Emeritus Professor Amy B.M. Tsui
Reticence in the Classroom and Communicative Competence
“Staunchness, stamina, simplicity, reticence are close to humanity.” The Analects, Zi Lu, 13.27
Recent decades have seen a plethora of studies which characterized Asian learners as Confucian Heritage Culture (CHC) learners on the basis that CHC values are consistently reflected in their social behaviours and learning approaches in the classroom. One key attribute often associated with Asian learners is reticence, which is frequently viewed as passivity and non-participation, leading to a perceived hindrance in the development of communicative competence in language learning. This presentation aims to challenge such widely shared interpretation of Asian learners’ reticence by reporting on a longitudinal investigation of Japanese university learners’ oral participation in an L1 classroom and their lived experiences. The findings of this study demonstrate that learners’ reticence in the classroom is a highly complex phenomenon which involves a dynamic interplay of contexts and values. Rather than being a result of passivity or disinterest in participation, it can be motivated by communicative needs and can serve to achieve, rather than undermine, communicative ends. This presentation argues for a crucial need to gain a more nuanced understanding of learners’ reticence, and to define communicative competence in different social and cultural contexts.
Amy B.M. Tsui is Emeritus Professor in the Faculty of Education of The University of Hong Kong (HKU), and Visiting Chair Professor of National Taiwan Normal University. She was Vice-President and Pro-Vice-Chancellor (Teaching and Learning) of HKU (2007-2014) during which she led the historical undergraduate education reform from a three-year to a four-year degree. Tsui’s research areas cover classroom discourse analysis, conversational analysis, teacher expertise and professional development, language policy, medium of instruction and corpus linguistics. She has published 11 authored and edited books and over 100 journal papers and book chapters. She has given keynotes in 21 countries in Europe, North America, Africa, Australia and Asia. In recognition of her outstanding contribution to higher education and her research excellence, she was awarded an Honorary Doctorate in Education by the University of Edinburgh in 2015. Her most recent publication is English Language Teaching and Teacher Education in East Asia: Global challenges and Local Responses (2020), published by Cambridge University Press. She is currently working on an edited volume in language issues in disciplinary teaching in higher education.
Professor Paul Drew
Applied conversation analysis: CA research into language and interaction in medicine
“The NHS has a fantastic technology available that they don’t use: conversation”
James Sanderson, Director of Personalised Care, NHS England (referring to patient focused interaction, he promoted better conversations with patients to ‘treat the person not the problem’)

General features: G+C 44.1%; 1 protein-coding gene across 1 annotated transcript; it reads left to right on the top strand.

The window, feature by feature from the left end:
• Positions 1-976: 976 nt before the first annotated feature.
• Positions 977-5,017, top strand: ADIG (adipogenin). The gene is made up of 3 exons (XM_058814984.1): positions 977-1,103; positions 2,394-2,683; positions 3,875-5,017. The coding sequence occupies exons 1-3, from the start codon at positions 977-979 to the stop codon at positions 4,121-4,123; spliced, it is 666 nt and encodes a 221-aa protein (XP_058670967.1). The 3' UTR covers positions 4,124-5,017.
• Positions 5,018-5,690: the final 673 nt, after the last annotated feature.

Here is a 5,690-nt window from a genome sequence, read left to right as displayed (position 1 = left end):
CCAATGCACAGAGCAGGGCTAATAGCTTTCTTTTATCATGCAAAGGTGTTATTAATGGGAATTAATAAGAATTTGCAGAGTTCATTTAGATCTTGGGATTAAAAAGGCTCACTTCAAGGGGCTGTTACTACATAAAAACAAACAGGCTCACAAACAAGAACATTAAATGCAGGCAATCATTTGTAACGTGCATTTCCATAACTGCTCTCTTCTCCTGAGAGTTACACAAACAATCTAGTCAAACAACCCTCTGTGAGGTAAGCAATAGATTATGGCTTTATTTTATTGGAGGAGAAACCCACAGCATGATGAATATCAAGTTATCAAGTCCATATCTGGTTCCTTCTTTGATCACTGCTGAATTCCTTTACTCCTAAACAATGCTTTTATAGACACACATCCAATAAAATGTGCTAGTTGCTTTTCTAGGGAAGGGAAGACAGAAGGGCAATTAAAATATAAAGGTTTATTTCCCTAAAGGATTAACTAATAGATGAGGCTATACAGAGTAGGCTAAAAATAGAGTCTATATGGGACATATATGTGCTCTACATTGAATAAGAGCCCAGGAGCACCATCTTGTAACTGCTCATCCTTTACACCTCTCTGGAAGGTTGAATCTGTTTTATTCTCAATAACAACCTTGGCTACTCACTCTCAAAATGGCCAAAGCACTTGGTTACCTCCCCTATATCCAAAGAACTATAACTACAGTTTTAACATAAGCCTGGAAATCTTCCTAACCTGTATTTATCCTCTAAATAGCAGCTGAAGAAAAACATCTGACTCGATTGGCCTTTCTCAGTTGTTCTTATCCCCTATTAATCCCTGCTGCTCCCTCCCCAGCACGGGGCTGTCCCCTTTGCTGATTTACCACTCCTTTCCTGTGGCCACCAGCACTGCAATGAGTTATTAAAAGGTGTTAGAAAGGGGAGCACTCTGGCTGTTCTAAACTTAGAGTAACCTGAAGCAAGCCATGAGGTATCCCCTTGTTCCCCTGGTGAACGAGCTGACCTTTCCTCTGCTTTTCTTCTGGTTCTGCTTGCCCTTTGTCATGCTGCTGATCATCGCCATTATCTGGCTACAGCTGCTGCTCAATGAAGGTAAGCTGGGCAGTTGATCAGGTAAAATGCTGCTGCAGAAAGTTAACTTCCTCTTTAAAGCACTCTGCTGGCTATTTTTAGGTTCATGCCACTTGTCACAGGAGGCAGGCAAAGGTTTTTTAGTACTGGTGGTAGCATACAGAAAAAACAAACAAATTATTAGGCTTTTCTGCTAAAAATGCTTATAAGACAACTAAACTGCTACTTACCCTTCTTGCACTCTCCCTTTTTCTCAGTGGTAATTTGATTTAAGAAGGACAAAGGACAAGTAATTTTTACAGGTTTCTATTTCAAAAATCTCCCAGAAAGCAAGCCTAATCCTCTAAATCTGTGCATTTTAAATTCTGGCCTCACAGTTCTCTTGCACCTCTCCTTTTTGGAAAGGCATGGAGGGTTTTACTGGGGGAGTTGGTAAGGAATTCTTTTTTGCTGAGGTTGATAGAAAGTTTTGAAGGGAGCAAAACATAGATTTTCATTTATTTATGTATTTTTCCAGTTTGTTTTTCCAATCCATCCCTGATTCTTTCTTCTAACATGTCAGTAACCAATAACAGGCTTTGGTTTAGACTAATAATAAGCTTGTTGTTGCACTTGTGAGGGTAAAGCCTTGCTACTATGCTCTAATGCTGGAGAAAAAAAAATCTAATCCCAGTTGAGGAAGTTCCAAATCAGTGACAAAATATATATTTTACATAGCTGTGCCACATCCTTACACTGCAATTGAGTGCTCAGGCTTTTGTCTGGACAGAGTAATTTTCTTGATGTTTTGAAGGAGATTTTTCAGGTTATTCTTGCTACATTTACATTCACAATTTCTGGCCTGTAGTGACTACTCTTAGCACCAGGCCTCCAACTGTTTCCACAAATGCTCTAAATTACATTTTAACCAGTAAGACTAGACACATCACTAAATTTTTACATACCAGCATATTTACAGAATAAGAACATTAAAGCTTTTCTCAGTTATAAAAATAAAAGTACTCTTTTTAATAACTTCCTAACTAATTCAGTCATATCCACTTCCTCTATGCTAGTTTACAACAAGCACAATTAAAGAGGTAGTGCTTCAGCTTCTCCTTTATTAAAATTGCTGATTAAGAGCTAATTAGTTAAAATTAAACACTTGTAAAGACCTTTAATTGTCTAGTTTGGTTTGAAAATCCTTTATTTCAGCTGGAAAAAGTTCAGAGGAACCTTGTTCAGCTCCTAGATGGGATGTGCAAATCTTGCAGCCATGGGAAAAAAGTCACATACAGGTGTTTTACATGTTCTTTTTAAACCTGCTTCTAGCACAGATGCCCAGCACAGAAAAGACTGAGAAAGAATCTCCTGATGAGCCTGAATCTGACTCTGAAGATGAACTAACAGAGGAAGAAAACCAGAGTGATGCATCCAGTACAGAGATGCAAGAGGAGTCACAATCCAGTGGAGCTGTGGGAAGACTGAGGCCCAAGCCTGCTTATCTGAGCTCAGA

In recent years, conversation analysis has been applied particularly successfully to research into medical interaction and communication. I will explain more fully what I mean by ‘applied’ research, in a talk focusing on and reviewing the kinds of research we’ve been doing in recent years, and on its success. I’ll review a number of studies ranging across a diversity of medical settings (e.g. primary care, oncology, neurology, and neonatal intensive care), which together illustrate how we work – our methodology (more than method) – and how our work is applied to improve the effectiveness of language-in-interaction in medical settings, to diagnosis, and to decision-making (explaining why so little progress has been made in understanding shared decision making, Gulbrandsen wrote, Medicine has ignored insights from conversation analysis and sociolinguistics [Pål Gulbrandsen BMJ 2020:368 doi: 10.1136/bmj.m97]). I will also explain what I mean by ‘success’, for instance in a study of the differential diagnosis of epilepsy vs. non-epileptic seizures (in the seizure clinic), a study which resulted in a CA diagnostic tool that was almost twice as accurate as clinicians’ diagnoses. I will also talk about the application of the results of some of these studies to (evidence based) training, and the variety of approaches to training that might be considered.
Paul Drew (PhD 1977) is a professor in the Department of Language & Linguistic Science, University of York, UK, where he has taught for almost 50 years. His research in conversation analysis has focused on some of the basic practices underlying talk-in-interaction, including those associated with correction and repair, social action (e.g. complaining, requesting, and recruiting assistance) and the organisation of topics in conversation. He has also pioneered research into, and published extensively on, institutional interactions, notably criminal court and particularly medical interactions. His most recent projects include studies of the language of medical records (with John Hopkins University), the telephone delivery of the UK’s NHS psychological therapies (IAPT), and conversations between doctors and parents in neonatal intensive care. He has lectured and led workshops in CA internationally. He has a visiting position at Ocean University of China (Qingdao) and was awarded an honorary doctorate by the University of Helsinki.
Professor Adrian Holliday
The politics of small culture formation on the go: researching and living varicultural hybridity